WASHINGTON — Democratic leaders in Congress began a final round of health care talks Tuesday, pledging to overcome their remaining differences, with the aim of sending a bill to President Obama before his State of the Union address in late January or early February.
The legislative overhaul of the nation's health care system stands closer to enactment than any similar effort in nearly 100 years. But before Democrats can claim victory, major policy gaps must be bridged.
Among them: The House's version of the bill would create a federally funded insurance option, while the Senate's would not; and the House would create a national insurance exchange, while the Senate would take a state-by-state approach to such a marketplace.
Congressional negotiators have little room to maneuver, given the narrow margins of support for the legislation in both chambers. Both conservative and liberal Democrats are wary that the bill would shift too much away from their positions.
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The public insurance option remains a top priority for liberals, but before Christmas Senate Majority Leader Harry Reid, D-Nev., was unable to secure the 60 votes needed in that chamber to support such a plan.
Talking to reporters Tuesday, House Speaker Nancy Pelosi, D-Calif., suggested that a public option is not the only way to guarantee competition and affordable premiums. "There are other ways to do that, and we look forward to having those discussions as we reconcile the bill," she said.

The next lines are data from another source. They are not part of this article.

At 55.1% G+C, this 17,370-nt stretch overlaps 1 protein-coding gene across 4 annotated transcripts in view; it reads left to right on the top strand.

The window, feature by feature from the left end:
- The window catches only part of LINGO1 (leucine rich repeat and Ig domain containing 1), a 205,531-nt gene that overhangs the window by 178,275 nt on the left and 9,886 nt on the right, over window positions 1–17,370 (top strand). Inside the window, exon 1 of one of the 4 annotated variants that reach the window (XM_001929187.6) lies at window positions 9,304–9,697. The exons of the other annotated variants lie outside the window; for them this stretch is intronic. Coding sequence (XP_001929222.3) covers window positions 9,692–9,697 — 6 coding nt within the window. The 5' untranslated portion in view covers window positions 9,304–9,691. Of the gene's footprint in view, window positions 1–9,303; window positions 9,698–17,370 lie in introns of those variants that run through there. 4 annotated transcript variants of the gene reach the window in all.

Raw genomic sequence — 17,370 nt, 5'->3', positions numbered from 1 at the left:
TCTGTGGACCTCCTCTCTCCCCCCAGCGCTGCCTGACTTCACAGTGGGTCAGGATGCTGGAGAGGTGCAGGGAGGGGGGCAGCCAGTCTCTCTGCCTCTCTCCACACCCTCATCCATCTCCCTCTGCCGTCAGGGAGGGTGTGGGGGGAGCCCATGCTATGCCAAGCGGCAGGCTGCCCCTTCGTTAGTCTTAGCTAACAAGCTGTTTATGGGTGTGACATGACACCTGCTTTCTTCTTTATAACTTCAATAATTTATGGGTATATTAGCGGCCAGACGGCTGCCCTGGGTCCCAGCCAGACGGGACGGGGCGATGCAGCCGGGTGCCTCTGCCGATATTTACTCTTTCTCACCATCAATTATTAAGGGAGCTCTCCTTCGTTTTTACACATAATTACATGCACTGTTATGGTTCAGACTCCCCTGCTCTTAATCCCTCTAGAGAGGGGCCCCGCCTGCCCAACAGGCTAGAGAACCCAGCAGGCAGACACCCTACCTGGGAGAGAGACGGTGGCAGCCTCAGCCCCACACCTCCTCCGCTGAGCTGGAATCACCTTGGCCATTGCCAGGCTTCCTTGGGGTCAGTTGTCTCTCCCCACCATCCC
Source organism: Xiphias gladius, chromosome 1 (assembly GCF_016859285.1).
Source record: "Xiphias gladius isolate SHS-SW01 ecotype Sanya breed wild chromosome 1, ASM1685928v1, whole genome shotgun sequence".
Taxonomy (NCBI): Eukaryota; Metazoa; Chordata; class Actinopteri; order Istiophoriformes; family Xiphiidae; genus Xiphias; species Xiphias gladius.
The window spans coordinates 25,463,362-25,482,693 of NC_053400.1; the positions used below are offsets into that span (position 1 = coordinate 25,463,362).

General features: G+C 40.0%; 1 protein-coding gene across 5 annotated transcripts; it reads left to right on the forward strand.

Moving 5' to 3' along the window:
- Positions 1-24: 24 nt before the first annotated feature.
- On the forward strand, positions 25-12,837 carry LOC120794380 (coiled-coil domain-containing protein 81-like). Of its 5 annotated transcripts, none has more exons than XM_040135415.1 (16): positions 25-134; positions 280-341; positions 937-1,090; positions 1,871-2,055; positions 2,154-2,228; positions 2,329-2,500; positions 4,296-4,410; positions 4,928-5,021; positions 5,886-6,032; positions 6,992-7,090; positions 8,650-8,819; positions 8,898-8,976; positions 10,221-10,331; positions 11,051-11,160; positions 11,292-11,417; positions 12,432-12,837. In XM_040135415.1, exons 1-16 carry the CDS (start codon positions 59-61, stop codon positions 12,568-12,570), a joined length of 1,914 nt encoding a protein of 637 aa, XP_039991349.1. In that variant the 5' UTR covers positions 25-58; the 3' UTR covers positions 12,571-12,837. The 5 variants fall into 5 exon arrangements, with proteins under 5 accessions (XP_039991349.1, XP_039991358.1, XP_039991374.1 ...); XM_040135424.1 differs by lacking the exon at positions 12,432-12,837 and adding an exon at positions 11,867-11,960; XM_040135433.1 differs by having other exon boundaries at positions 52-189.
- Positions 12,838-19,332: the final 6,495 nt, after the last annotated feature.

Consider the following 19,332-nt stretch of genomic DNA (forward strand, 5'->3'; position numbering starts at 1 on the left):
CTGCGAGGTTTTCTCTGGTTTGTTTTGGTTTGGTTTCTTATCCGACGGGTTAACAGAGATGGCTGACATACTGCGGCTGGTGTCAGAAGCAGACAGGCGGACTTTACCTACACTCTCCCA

Party leaders have not settled on a process for that reconciliation.
In a White House meeting Tuesday evening, Obama and Democratic leaders agreed on a fast-track alternative to the traditional House-Senate conference committee. The informal approach would still require the House and Senate to pass identical bills but would minimize the opportunity for Senate Republicans — who united in opposition to the legislation — to slow the process. Under the plan, the House would pass the Senate bill amended with new compromise provisions, then send the package back to the Senate for one final vote.
Republicans decried the idea as a breach of Obama's transparency pledge, while some House liberals objected to losing the public forum that a conference committee would provide. Even C-SPAN, the cable television network devoted to public affairs programming, complained about the possibility of a closed-door finale to a process destined to "affect the lives of every single American," as Brian Lamb, the network's chairman, wrote to House and Senate leaders on Dec. 30.
But Obama and Democratic leaders concluded that Republicans had left them with no other option, according to a senior Democratic aide who was briefed on the meeting. Democrats are eager to wrap up the health care debate to move on to two other pressing issues: job creation and deficit reduction.